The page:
Posted on 22 March 2014.
Ask Laura Van Dyke about Partners in Health, the organization that boldly proclaims “Health is a human right,” and she will gush. That’s because she believes fully in founder Paul Farmer’s practical but ambitious vision that communities around the globe need to be empowered to take care of the health of their citizens. Unlike other health-focused global nonprofits, PIH works with the governments of the countries it serves to establish long-lasting solutions. Van Dyke says the process is harder but more sustainable.
Now Van Dyke, seven other adults, and seven high school seniors are traveling to Haiti to help Partners in Health with their health-focused mission there. They fly out next weekend, carrying $300 of medicines and medical supplies, switch planes in Miami, and take a bus out of Port au Prince to the higher-elevation and more rural Central Plateau.
The team consists of local PIH chapter co-founders Van Dyke and Brad Lewis, who is also a teacher at BHS and the founder of the school’s Social Justice League. Neill and Patty Raymond, who are youth ministers at St. Cecilia’s, will also be going, accompanied by their eldest son who works in the movie business in LA. Ellen Murphy, a teacher at St. Cecilia’s, and Dana Brumley, co-owner of Outbound Expeditions, will round out the adults.
The kids are mostly members of the St. Cecilia’s youth group and/or BHS’s Social Justice League. There was a great deal of interest among teens, but Van Dyke said they had to limit the numbers. The kids that are going are using the experience for their senior projects and are doing all their own fundraising. One of the kids, Madeline Crawford, is organizing a May walk fundraising event for PIH.
Haiti is a global Ground Zero when it comes to medical crises. The population suffers from HIV, tuberculosis, malaria, and cholera. On top of that, Haitians are struggling to recover from the devastating earthquake in 2010 that killed upwards of 150,000 people (estimates vary widely) and left many more homeless and in dire need of food and water. Just as bad, Haiti is already feeling the devastating effects of climate change, especially in terms of soil depletion and drought caused by warmer temperatures and widespread deforestation.
Flowers of Hope School
The BI team will spend ten days at an orphanage in Hinche (ahnch) whose population of 300 swelled by one-third after the earthquake. They will play with the kids and teach them English. Then they will serve as the manual labor for building a concrete floor for the three-room 300-student Flowers of Hope School in Clory. The BI group raised the money for the new school floor. Van Dyke said the Flowers of Hope School was started by two Haitian men who are a little more well-off than their neighbors and wanted to give back. One is a UN interpreter and one manages the Midwives for Haiti nonprofit, which the group will also visit.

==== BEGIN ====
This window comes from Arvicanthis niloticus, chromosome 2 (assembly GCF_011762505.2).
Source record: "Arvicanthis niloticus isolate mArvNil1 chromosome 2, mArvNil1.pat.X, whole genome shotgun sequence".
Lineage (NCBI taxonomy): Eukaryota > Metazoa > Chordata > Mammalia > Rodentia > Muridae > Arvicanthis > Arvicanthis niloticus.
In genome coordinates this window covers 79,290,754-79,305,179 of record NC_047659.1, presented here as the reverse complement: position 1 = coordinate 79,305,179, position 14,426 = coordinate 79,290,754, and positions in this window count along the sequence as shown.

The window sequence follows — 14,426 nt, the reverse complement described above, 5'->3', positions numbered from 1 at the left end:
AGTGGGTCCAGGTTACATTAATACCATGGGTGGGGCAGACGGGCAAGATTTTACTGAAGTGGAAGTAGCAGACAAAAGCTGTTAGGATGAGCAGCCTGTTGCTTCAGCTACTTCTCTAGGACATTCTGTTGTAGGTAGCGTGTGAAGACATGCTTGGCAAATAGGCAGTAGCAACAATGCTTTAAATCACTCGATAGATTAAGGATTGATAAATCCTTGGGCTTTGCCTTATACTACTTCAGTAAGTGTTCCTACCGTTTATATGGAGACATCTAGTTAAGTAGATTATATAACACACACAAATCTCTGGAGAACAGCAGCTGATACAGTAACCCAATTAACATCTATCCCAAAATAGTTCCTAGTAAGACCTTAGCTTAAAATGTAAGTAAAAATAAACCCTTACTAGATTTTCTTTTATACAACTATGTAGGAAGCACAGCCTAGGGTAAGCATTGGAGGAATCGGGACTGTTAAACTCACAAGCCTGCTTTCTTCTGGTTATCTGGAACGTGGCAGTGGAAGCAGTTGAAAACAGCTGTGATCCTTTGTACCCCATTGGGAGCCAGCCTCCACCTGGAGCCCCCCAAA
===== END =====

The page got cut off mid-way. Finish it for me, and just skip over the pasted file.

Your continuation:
The BI team will then help restock medicines at the Azil Refeeding Center in Hinche, where undernourished babies and toddlers can get nourishment. The center is run by the Sisters of Charity. Children under five can live at the center until they regain healthy weight.
Nourimanba Central Plateau facility
Another stop for the group is the Nourimanba Plant, a project for which Van Dyke has raised funds. Nourimanba is a life-saving peanut butter concoction made with milk powder, vegetable oil, sugar, and vitamins. PIH distributes the product for free throughout Haiti to combat malnutrition. UNICEF reports that as many as 300,000 children in Haiti are malnourished.
In the Central Plateau, PIH has built a 320-bed solar-powered teaching hospital, Hôpital Universitaire de Mirebalais, at the request of the Haitian government. It is the largest solar-powered hospital in the world. PIH also hires citizens to check on the local populations to identify people who need help and get them to the hospital. The hires also ensure that the patients get and take their prescribed medications. Van Dyke said that the hospital offers high-quality care, not just basic and emergency care.
Bill Gates, who is a big fan of Dr. Farmer and PIH, writes on his blog that PIH helps run medical clinics at 12 sites in Haiti where “they reach more than a million people and employ thousands of Haitians.” PIH is also currently working in Rwanda, Lesotho, Malawi, Mexico, Russia, Peru, Dominican Republic, Kazakhstan, and the United States (in Boston and with the Navajo Nation).
To support our local PIH chapter’s work in Haiti, click here.
Crawford’s senior project, the fundraising walk “Strides for Solidarity,” will be held at BHS at 1:00 p.m. on Saturday, May 10, 2014. Participants will walk 20 laps (5 miles) around the track in solidarity with Community Health Workers around the world. All proceeds will go to Partners in Health.
Photos courtesy of Flowers of Hope School and Jon Lascher/Partners in Health. Featured photo by Laura Van Dyke shows Partners In Health|Engage volunteers at the PIH Soup Night at Eagle Harbor Book Company: Emma Van Dyke, Signe Lindquist, Mary Van Dyke, Spencer Alpaugh, Carolyn Williams, Hayden Murphy, and Elizabeth von Ruden. Alpaugh, Williams, and Murphy are going to Haiti.